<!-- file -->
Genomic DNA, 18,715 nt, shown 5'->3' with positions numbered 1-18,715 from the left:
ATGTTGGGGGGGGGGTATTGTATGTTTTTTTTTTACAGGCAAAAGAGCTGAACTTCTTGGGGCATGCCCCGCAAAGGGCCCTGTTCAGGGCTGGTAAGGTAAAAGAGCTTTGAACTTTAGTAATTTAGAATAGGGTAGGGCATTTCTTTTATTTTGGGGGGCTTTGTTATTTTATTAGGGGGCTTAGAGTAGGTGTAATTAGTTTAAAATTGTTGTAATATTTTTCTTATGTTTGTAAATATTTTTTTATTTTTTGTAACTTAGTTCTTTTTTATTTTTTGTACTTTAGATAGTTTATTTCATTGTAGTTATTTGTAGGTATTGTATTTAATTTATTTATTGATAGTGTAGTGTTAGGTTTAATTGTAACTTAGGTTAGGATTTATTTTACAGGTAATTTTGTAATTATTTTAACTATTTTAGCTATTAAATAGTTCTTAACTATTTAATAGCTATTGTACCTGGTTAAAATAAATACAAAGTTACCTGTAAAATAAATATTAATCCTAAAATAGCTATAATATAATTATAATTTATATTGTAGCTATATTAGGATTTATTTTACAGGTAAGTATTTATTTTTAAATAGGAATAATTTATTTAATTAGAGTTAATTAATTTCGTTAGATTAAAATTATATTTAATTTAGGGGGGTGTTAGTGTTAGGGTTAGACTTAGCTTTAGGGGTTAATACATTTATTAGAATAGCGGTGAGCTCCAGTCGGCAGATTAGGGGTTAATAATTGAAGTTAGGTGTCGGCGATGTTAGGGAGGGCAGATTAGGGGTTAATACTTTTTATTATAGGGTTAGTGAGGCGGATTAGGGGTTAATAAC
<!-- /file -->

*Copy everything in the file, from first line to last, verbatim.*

Genomic DNA, 18,715 nt, shown 5'->3' with positions numbered 1-18,715 from the left:
ATGTTGGGGGGGGGGTATTGTATGTTTTTTTTTTACAGGCAAAAGAGCTGAACTTCTTGGGGCATGCCCCGCAAAGGGCCCTGTTCAGGGCTGGTAAGGTAAAAGAGCTTTGAACTTTAGTAATTTAGAATAGGGTAGGGCATTTCTTTTATTTTGGGGGGCTTTGTTATTTTATTAGGGGGCTTAGAGTAGGTGTAATTAGTTTAAAATTGTTGTAATATTTTTCTTATGTTTGTAAATATTTTTTTATTTTTTGTAACTTAGTTCTTTTTTATTTTTTGTACTTTAGATAGTTTATTTCATTGTAGTTATTTGTAGGTATTGTATTTAATTTATTTATTGATAGTGTAGTGTTAGGTTTAATTGTAACTTAGGTTAGGATTTATTTTACAGGTAATTTTGTAATTATTTTAACTATTTTAGCTATTAAATAGTTCTTAACTATTTAATAGCTATTGTACCTGGTTAAAATAAATACAAAGTTACCTGTAAAATAAATATTAATCCTAAAATAGCTATAATATAATTATAATTTATATTGTAGCTATATTAGGATTTATTTTACAGGTAAGTATTTATTTTTAAATAGGAATAATTTATTTAATTAGAGTTAATTAATTTCGTTAGATTAAAATTATATTTAATTTAGGGGGGTGTTAGTGTTAGGGTTAGACTTAGCTTTAGGGGTTAATACATTTATTAGAATAGCGGTGAGCTCCAGTCGGCAGATTAGGGGTTAATAATTGAAGTTAGGTGTCGGCGATGTTAGGGAGGGCAGATTAGGGGTTAATACTTTTTATTATAGGGTTAGTGAGGCGGATTAGGGGTTAATAAC